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Alternate History: Robert Capa on D-Day (32)

This definitely positions Chris Boot as a member in good standing of the Capa Consortium, that cluster of institutions and individuals committed to perpetuating the Capa myth. […]

Alternate History: Robert Capa and John Morris (e)

If, as we are regularly encouraged to do, we pay heed to the lives and works of Robert Capa and John Morris, then, in the spirit of the field of journalism in which they both worked and to which they declared their commitment, we should do so “warts and all.” The fabrication of their D-Day myth has a prominent place among those blemishes. […]

Alternate History: Robert Capa on D-Day (31)

Bruce Young’s article on the Capa D-Day project, and the publication thereof by the National Press Photographers Association, constitute a textbook case of breach of professional ethics — made all the more egregious by NPPA’s posturing as a leader in ethical matters. […]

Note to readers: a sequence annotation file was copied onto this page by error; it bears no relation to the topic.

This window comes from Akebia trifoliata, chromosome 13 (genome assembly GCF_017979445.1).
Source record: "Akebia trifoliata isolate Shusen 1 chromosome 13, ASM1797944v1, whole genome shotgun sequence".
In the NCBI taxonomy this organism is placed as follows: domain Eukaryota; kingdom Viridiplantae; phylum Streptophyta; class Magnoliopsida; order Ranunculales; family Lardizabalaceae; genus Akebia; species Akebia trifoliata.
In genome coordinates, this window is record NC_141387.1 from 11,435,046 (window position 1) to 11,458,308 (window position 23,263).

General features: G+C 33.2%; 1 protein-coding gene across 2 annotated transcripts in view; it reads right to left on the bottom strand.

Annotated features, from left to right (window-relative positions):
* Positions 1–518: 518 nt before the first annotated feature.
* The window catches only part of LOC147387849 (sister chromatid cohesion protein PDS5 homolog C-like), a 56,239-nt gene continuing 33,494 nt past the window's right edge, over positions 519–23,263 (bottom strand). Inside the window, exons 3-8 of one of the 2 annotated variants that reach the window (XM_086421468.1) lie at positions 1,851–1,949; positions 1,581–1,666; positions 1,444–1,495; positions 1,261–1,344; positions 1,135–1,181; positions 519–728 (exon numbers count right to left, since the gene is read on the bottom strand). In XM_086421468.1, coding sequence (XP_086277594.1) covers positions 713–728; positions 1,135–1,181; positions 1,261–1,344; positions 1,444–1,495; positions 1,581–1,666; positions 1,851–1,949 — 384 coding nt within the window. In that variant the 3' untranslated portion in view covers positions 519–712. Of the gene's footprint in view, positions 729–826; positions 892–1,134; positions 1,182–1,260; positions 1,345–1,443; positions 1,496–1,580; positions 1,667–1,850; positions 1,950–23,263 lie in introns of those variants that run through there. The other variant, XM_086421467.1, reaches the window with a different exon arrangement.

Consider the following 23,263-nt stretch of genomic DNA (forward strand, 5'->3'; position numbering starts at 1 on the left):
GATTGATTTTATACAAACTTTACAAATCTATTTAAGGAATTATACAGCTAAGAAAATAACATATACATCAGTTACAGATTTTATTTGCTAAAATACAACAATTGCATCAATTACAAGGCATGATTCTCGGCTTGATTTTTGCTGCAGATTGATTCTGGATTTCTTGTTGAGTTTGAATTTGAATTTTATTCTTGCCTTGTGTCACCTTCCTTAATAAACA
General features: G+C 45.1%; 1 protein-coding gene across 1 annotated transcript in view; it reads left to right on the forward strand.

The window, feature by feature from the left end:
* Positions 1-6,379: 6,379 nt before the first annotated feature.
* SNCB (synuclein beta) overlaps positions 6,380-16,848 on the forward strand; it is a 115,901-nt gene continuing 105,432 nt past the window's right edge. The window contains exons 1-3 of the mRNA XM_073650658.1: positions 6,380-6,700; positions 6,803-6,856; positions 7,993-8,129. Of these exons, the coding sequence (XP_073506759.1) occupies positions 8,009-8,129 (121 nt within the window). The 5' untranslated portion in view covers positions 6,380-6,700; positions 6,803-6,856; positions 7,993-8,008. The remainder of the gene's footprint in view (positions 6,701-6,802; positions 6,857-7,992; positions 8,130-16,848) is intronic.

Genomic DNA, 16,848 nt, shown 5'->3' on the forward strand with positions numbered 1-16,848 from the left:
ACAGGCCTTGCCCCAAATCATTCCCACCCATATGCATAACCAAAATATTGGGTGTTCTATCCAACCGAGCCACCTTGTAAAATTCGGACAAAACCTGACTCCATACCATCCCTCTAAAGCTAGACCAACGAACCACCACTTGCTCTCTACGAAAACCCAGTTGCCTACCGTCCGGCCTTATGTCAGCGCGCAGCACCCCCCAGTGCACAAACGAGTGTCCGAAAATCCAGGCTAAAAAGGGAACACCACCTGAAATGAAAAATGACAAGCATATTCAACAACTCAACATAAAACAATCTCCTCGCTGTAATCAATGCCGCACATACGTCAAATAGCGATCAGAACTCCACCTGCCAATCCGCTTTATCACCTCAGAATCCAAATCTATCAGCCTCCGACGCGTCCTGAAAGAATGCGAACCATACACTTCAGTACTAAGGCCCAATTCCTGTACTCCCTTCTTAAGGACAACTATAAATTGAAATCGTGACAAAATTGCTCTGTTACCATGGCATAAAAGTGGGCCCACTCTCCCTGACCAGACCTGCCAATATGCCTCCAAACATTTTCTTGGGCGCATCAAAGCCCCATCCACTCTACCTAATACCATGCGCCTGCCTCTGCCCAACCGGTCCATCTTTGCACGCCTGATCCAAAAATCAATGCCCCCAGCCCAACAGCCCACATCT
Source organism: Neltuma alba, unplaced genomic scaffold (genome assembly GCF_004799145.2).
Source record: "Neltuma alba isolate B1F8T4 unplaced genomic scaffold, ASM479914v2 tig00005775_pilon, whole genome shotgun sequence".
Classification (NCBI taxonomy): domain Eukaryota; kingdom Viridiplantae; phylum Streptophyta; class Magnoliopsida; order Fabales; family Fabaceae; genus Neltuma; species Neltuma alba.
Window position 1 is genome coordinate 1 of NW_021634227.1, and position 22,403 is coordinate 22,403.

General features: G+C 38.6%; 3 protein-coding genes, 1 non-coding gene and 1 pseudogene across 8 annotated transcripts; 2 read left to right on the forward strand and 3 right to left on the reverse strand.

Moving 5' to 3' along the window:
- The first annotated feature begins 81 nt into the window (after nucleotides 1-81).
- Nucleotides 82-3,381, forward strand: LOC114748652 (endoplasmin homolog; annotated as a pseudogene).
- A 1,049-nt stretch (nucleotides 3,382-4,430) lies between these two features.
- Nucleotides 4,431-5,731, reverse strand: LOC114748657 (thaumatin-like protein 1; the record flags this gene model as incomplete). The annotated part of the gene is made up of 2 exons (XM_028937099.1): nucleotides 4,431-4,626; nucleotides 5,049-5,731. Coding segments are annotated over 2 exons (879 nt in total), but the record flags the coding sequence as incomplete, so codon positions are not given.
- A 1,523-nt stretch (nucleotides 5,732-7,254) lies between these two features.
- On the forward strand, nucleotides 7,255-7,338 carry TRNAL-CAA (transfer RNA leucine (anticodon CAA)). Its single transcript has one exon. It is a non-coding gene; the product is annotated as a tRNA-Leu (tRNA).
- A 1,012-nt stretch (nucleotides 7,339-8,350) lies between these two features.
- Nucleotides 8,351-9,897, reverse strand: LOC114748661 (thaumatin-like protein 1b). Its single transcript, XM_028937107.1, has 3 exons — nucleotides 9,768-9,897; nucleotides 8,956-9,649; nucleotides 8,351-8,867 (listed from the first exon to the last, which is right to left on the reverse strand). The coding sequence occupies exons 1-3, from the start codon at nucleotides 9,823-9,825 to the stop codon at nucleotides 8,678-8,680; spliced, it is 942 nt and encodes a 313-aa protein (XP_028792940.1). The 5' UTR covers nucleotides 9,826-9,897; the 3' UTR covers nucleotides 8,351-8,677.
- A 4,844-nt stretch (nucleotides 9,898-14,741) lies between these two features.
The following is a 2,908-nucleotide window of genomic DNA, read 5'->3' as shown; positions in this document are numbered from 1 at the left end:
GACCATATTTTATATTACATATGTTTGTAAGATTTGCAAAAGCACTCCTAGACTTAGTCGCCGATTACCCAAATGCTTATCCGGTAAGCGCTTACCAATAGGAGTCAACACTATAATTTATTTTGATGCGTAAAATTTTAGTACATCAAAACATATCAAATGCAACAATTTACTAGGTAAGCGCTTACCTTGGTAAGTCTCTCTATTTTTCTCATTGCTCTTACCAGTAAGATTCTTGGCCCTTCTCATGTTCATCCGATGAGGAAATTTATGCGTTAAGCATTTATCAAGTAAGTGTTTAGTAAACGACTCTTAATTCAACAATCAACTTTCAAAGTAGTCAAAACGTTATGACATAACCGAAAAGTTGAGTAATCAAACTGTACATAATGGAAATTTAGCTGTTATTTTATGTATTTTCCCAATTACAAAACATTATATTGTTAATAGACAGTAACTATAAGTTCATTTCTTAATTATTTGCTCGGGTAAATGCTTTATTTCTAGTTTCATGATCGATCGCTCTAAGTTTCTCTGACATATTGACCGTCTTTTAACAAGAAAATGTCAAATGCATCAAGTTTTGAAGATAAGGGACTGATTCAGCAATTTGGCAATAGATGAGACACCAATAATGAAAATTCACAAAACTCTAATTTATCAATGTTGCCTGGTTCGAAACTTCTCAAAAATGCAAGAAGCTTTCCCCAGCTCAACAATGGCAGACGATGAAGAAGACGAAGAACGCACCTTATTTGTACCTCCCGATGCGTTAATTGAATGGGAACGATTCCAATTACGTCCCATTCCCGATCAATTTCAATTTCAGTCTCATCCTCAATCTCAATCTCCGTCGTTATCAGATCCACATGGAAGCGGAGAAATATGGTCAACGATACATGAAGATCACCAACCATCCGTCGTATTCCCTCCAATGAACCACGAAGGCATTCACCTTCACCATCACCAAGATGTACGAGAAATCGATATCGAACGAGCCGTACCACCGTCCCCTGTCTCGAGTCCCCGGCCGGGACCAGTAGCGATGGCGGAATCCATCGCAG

Alternate History: Robert Capa and John Morris (d)

Prior to his centennial confession to James Estrin of the New York Times that our conclusions in this investigation have proved correct in almost every particular, John Morris worked feverishly to cover his tracks. This ill-conceived effort took the form of a series of madcap variations on his original fable of the famous emulsion melt that purportedly ruined Capa’s D-Day negatives. […]

Alternate History: Robert Capa on D-Day (30)

Clearly, we still have much work to do if we hope to dislodge this fable from the mythology of photojournalism and photo history — not to mention the larger D-Day into which it has become so thoroughly woven. Yet there’s grounds for hope, that “thing with feathers.” […]